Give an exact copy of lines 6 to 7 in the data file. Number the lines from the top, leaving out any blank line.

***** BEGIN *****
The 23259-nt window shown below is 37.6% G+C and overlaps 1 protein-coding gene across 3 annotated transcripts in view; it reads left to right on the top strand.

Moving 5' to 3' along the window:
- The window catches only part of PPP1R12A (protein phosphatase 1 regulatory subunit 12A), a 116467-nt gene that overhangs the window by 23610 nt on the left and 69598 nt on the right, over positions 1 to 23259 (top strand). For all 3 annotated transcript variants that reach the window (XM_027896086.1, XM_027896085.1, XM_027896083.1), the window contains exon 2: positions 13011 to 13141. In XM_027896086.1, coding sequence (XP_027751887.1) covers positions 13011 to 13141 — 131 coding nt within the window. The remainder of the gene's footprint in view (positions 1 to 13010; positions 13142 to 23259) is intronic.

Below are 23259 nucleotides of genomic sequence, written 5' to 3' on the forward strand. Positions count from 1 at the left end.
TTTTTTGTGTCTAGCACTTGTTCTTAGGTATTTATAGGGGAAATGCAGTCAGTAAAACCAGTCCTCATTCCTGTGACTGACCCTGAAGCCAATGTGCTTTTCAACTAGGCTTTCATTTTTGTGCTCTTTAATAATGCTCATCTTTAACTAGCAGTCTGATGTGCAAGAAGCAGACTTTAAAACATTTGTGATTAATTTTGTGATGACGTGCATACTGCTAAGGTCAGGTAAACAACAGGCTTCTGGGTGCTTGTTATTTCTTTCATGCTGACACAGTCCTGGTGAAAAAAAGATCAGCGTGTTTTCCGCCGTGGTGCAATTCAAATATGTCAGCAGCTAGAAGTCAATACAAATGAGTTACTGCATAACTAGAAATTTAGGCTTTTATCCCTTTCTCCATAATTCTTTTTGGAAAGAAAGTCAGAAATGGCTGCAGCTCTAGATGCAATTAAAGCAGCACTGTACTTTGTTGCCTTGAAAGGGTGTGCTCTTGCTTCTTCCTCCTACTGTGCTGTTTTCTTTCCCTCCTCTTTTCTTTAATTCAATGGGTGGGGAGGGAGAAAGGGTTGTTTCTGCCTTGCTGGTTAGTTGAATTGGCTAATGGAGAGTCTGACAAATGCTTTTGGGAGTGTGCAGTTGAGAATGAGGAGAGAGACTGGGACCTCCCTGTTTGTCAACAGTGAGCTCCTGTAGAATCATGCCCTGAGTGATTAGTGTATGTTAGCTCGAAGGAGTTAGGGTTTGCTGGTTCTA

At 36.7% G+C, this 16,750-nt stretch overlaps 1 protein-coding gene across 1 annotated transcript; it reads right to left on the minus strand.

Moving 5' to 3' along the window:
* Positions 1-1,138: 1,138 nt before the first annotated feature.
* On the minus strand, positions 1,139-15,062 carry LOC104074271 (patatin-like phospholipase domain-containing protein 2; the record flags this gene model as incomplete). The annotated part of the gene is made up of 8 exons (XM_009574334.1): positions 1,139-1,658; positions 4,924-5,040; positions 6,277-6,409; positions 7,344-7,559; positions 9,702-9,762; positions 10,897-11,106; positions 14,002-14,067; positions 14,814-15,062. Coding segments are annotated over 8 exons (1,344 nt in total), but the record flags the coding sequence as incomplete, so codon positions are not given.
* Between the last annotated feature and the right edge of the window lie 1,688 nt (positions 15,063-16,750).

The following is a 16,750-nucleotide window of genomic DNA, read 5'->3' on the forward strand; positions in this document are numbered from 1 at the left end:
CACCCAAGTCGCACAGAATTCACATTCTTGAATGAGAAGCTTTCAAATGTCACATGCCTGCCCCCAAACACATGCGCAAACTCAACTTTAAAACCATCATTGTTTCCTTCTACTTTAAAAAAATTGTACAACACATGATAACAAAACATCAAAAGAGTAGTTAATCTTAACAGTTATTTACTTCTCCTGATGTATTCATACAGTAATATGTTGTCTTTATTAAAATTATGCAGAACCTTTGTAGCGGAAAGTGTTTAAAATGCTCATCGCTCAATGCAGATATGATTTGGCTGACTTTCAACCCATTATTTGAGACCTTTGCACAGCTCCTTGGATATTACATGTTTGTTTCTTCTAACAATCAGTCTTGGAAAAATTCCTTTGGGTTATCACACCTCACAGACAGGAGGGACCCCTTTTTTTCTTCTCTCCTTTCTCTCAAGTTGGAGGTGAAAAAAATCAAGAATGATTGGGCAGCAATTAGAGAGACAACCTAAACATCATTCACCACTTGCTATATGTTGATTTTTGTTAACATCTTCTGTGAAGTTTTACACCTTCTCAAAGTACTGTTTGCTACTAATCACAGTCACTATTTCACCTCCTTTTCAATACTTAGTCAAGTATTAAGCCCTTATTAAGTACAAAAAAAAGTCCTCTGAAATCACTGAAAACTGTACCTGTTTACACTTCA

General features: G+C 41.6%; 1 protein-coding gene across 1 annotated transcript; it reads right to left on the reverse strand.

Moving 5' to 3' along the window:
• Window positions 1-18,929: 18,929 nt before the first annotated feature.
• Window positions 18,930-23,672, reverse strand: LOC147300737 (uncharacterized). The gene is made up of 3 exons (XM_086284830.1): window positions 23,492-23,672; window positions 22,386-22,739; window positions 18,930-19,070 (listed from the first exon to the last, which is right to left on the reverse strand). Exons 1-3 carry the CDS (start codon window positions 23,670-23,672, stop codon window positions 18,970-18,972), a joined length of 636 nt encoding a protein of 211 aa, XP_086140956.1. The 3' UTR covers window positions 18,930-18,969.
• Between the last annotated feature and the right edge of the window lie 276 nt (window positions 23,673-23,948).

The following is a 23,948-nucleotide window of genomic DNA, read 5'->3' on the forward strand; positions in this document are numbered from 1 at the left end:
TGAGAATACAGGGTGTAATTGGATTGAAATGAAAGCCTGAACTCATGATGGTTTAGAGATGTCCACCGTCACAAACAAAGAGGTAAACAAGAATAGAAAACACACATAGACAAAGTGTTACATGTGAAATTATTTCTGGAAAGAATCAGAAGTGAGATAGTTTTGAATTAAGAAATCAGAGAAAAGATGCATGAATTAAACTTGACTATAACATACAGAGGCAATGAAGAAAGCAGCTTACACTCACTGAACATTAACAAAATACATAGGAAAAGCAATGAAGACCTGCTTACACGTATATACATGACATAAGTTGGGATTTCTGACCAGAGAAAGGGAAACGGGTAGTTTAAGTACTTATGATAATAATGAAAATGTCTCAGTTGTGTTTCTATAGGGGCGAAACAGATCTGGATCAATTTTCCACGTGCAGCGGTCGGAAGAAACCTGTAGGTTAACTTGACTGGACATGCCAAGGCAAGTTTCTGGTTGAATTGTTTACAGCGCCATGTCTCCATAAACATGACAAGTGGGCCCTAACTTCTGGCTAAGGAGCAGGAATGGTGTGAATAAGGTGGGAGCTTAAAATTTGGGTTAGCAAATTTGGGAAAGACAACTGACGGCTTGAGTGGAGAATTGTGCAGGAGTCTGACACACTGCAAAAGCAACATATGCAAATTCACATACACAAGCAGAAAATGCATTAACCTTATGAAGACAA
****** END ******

At 36.7% G+C, this 16,750-nt stretch overlaps 1 protein-coding gene across 1 annotated transcript; it reads right to left on the minus strand.

Moving 5' to 3' along the window: